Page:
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How did the idea for the Productboard actually come about more than five years ago?

We both actually worked with Hubert on digital products. My part was that I was a programmer for many years and it was very interesting to me how we developers spend a lot of time trying to be faster and more efficient. We are adopting new technologies, new languages, libraries and tools. We automate things and then we always work 10, 12, 14 hours a day to deliver code, functionality, just to find out that no one cares that those customers don’t use it. And it’s terribly frustrating. I started thinking about how the process would work properly and how to check if someone really needed it – before they started building it. Hubert had previously held the position of vice president of project management at another company, where he was the person responsible for it when developers were building something, and no one used or needed it. And Hubert already knew a better way to do it.

If I imagine that the alternative to the Productboard is Excel, then, for example, Asana or Evernote, or through other software tools, what makes you better than these variants?

The whole process is quite complicated. The asana will always deal with only one small part. How can I communicate with the whole company there, so what do I do? Well, to do that, I need a signpost. The point is that Productboard is a tool where I can do this very effectively. It will allow some forms of analysis and reflect customer feedback, which I wouldn’t normally do in an Excel spreadsheet. Excel is not collaborative, so it does not allow sophisticated analysis and segmentation.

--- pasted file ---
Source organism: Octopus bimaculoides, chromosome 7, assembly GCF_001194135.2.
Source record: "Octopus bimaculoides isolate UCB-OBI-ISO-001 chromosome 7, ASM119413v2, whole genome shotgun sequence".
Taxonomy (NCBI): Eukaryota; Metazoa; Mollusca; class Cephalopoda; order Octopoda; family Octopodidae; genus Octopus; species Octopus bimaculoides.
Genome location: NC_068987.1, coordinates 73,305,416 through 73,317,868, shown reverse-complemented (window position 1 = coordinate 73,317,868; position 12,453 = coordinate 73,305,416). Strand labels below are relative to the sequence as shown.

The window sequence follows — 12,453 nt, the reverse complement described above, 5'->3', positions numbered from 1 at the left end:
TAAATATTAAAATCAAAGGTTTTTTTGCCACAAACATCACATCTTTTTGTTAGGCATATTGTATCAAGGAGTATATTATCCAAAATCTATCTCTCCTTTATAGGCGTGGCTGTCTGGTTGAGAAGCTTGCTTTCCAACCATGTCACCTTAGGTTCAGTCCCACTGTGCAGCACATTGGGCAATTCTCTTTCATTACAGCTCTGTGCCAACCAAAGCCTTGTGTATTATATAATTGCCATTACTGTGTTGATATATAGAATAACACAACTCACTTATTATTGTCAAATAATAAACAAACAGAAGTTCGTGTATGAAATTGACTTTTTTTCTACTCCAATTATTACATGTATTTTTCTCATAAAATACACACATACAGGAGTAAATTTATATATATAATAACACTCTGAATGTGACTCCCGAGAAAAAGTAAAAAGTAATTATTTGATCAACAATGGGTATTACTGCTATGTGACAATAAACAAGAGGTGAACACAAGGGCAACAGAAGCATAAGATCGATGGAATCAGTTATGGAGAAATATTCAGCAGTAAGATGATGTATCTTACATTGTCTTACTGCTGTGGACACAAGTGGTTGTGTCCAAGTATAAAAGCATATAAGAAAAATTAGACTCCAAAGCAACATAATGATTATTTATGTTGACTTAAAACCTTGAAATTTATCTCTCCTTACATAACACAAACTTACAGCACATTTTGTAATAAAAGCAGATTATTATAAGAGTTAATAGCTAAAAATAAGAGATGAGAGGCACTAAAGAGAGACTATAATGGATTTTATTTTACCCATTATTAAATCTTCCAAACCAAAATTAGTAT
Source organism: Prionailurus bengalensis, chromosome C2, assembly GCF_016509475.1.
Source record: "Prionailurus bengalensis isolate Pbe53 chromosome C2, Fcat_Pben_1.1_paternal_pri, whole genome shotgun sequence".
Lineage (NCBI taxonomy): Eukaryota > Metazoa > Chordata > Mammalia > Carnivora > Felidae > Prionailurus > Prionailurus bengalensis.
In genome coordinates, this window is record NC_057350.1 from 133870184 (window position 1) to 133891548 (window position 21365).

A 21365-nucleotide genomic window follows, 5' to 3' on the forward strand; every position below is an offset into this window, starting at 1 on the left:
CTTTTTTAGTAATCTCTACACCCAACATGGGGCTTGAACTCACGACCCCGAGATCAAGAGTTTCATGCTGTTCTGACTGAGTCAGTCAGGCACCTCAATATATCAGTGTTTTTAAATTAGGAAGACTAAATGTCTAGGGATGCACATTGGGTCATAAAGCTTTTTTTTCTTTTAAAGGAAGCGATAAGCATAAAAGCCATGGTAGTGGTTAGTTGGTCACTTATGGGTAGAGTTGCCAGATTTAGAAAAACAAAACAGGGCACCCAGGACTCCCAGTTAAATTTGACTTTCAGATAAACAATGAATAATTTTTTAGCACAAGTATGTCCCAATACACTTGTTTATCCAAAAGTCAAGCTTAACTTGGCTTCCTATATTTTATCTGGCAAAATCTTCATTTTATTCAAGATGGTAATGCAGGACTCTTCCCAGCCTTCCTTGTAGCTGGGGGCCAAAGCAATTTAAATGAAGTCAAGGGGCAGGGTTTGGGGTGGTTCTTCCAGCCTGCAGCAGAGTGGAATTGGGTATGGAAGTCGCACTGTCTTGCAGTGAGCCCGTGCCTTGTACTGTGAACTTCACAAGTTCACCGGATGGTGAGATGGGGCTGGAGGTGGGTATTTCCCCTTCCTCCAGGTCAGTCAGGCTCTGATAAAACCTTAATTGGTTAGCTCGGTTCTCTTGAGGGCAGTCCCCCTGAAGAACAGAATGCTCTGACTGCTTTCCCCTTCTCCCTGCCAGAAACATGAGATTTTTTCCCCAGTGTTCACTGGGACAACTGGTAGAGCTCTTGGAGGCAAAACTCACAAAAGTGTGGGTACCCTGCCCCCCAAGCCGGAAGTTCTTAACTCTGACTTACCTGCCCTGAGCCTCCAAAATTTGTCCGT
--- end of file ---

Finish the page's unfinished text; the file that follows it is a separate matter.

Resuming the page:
So would you say you provide the most comprehensive overview of the solution to the problem?

To explain, if you owned a pool as a company and are now thinking about how to make a better pool. What can I add to make it better? And now I’m going to put a feedback box there and someone will write there: I want a stopwatch so I can measure how much I need to swim in the pools. And someone else will say: I’d love a drink here with umbrellas and more loungers. And another says: I would like the water to be colder and deeper. As a result, it turns out that there are different customer segments in the market that have different needs, and it is never possible to build a product that satisfies everyone at once.

It is always a decision. It takes a lot to focus on one segment and try to conquer it, especially at the beginning of product development. To be the best product on the market and only then it is possible to continue to grow and meet other needs. This is actually the thinking structure that product managers need to work on. And we help them with that. So if I used a Productboard for a pool, I should be able to see that there are different segments, here are the needs of mothers, and there are so many, and there are some other needs of professional swimmers and so on.

Who are your customers today?

For example, Microsoft, Avast, Dell, and then smaller companies like Envoy.

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The well-known American fund Sequoia Capital has recently become one of the investors in the development of the Productboard. You are the first Czech company in which Sequoia has invested. What attracted them to them?

I think he likes that we’re a whole new category. They like companies that create their own market, i.e. those that are really first in the market. Just a few years ago, a whole new category of product management system began to emerge. And we will be the best system on the market. They love when someone comes up with something new and wants to conquer the market. It is simply not another customer database or other application for shared scooters.

Why should developers go to the Productboard when there are a lot of startups? In essence, quite similar.